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Editorial: We Must Work Together To Stop Guns

Members of the community spoke yesterday about the fear, trauma and anger following Sunday’s mass shooting in Ethel Street.

Family members of victims spoke about the shock of an innocent party becoming the target of gunmen. “They say it was a high power gun what shoot them,” said Margaret Oliver, grandmother of the youngest victim. “To shoot all these people? They look like they come to kill.”

We spoke yesterday of the need to clamp down on high power weapons, a concern previously expressed by the Minister of National Security when he lamented that criminals wanted assault rifles rather than handguns now.

Certainly something needs to be done to curb the horror of one partygoer scrambling for cover only to find a little girl shot, “bodies on the floor, blood everywhere”. Or the mother who hunted frantically for her son in the wake of the shooting.

The people who did this are still out there. The gun that was used is out there too. As one, the community of Ethel Street rejects such violence – so who is supporting it? Who could speak out and save a life? Who could stop these cowards who shoot women and children.

They don’t deserve any protection. We hope the police are sensitive to the needs of the community – but also make strides to get closer to residents.

This is a moment to ensure the public knows the police are listening, are our friends, and are just as horrified by what has happened.

Trust brings communication – a tipoff here, an early warning there. We are sure the police might try walkabouts to talk to residents – but that should be just the start.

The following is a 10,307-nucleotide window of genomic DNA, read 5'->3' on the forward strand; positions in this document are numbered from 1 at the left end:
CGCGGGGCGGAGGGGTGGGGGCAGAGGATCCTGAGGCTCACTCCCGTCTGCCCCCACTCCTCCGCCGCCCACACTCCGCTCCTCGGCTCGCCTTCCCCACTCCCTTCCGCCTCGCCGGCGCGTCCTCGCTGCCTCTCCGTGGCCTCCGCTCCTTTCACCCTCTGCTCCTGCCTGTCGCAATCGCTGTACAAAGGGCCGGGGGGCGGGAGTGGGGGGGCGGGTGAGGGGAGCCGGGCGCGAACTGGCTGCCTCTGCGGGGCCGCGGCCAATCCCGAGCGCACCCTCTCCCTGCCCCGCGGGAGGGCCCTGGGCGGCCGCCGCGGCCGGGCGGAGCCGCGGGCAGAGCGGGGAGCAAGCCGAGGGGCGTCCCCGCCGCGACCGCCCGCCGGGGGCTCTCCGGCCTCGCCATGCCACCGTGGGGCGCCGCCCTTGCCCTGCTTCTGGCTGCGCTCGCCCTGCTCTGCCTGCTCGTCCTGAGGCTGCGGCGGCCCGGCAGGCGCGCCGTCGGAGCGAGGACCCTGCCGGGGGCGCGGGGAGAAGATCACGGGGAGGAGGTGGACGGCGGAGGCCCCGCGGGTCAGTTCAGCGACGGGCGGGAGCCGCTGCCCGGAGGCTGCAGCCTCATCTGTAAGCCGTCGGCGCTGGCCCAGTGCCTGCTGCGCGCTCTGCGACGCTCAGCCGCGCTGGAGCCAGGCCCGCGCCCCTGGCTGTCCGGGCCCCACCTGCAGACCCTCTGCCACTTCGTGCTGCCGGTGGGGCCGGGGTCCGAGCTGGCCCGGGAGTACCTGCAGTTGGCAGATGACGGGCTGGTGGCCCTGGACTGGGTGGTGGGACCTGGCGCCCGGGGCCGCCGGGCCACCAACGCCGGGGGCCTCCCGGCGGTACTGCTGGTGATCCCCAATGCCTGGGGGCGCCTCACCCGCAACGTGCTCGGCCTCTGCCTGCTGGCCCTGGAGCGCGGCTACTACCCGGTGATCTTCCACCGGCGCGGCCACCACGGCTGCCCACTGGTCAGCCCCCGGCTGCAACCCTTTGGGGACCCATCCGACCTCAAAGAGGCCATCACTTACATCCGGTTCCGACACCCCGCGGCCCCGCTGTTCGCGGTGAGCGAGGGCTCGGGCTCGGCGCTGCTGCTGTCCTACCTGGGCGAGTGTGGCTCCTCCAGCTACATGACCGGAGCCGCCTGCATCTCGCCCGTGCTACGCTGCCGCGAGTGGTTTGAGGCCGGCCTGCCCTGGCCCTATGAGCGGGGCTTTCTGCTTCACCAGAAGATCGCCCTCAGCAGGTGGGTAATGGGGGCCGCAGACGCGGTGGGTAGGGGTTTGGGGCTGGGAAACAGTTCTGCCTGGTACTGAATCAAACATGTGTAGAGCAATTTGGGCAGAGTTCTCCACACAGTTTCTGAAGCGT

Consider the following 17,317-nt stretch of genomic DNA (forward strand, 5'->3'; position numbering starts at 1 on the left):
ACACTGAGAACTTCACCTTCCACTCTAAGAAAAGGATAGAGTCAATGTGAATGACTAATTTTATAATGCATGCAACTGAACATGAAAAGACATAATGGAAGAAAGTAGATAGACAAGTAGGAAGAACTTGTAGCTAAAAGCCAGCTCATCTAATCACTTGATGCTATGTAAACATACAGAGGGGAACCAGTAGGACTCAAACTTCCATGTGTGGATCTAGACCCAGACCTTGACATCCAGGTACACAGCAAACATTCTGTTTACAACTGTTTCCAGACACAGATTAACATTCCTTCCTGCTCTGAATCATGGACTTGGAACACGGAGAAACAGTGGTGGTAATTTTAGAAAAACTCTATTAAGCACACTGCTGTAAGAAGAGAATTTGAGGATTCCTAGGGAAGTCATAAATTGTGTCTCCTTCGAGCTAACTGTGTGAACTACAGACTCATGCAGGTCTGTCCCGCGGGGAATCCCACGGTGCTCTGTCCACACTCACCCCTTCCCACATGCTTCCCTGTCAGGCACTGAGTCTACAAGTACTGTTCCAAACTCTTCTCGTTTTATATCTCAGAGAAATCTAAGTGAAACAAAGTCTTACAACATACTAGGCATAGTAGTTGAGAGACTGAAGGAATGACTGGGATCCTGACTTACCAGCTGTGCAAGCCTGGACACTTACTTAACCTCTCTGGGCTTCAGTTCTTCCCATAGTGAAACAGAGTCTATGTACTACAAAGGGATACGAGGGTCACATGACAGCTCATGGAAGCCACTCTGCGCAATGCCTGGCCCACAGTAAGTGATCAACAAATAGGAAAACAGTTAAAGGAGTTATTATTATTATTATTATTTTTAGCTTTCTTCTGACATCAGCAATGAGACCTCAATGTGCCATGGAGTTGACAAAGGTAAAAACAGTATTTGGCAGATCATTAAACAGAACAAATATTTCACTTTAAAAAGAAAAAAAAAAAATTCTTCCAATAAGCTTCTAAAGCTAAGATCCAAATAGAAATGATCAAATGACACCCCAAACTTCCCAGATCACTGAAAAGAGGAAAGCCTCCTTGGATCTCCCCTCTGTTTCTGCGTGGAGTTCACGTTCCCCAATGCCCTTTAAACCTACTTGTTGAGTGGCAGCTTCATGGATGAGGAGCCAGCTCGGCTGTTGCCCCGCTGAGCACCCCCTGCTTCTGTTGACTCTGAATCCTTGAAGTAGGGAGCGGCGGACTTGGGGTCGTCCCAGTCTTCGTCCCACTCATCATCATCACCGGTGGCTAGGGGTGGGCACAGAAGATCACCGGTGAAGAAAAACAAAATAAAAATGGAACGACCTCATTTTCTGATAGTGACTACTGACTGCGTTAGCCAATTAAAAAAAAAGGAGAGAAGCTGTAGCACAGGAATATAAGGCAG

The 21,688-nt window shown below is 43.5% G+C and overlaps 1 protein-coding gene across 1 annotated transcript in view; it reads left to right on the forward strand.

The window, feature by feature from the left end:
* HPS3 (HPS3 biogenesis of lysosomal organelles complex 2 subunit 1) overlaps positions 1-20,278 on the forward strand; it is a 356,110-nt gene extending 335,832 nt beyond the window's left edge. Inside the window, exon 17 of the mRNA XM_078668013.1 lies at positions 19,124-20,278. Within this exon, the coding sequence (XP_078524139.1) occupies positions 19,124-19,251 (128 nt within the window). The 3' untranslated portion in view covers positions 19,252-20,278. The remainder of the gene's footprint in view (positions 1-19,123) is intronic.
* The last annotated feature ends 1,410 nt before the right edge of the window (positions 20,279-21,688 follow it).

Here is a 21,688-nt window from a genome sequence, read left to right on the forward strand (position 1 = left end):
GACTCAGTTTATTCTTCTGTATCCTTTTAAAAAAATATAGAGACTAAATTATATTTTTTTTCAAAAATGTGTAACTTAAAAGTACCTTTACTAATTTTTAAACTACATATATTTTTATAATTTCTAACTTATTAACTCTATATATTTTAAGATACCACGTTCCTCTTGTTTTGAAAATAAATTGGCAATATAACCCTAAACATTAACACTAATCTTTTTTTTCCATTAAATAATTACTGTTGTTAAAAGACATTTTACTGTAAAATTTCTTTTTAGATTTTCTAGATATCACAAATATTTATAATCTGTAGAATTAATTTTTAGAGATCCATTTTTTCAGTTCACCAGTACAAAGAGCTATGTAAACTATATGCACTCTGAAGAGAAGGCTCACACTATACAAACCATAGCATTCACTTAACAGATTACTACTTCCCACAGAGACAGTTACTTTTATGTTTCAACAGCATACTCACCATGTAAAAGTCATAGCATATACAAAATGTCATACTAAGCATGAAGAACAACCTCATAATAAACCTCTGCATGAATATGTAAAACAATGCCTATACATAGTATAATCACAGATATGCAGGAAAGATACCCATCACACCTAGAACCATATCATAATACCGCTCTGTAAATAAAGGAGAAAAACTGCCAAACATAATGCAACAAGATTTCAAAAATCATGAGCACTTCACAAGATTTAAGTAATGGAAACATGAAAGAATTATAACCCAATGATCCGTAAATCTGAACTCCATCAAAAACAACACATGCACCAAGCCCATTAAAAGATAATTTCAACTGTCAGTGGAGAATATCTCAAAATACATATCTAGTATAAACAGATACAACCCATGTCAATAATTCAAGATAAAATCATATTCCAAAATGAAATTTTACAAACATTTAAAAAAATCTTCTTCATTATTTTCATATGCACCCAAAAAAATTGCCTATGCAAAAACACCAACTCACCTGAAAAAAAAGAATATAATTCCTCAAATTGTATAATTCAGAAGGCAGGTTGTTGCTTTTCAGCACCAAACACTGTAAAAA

All right-thinking Bahamians know this is unacceptable - we need to fight this together.

A warrior who also fought prejudice

Captain Lionel Rees faced more than one battle in his life. Some were on the battlefield, some closer to home.

In 1916, he was fighting in the First World War – he was shot in the leg but still single-handedly took down ten enemy aircraft. Years later, he returned to fight in the Second World War – but in the years in between, he fought a more insidious foe: prejudice.

You see, the captain fell in love with a Bahamian girl, Sylvia Williams. They married – but faced opposition in a society that did not want to tolerate an aviation hero marrying a black woman.

It takes great bravery to fight in battle, and follow the orders of commanders. It perhaps takes greater bravery to stand up and say no to the rest of society.

A jet has been named after Captain Rees – and his family members were there to see the ceremony.

He is a man who fought against some of the greatest evils our world has known – and he deserves his moment of history to be celebrated. We salute you, Captain Rees.

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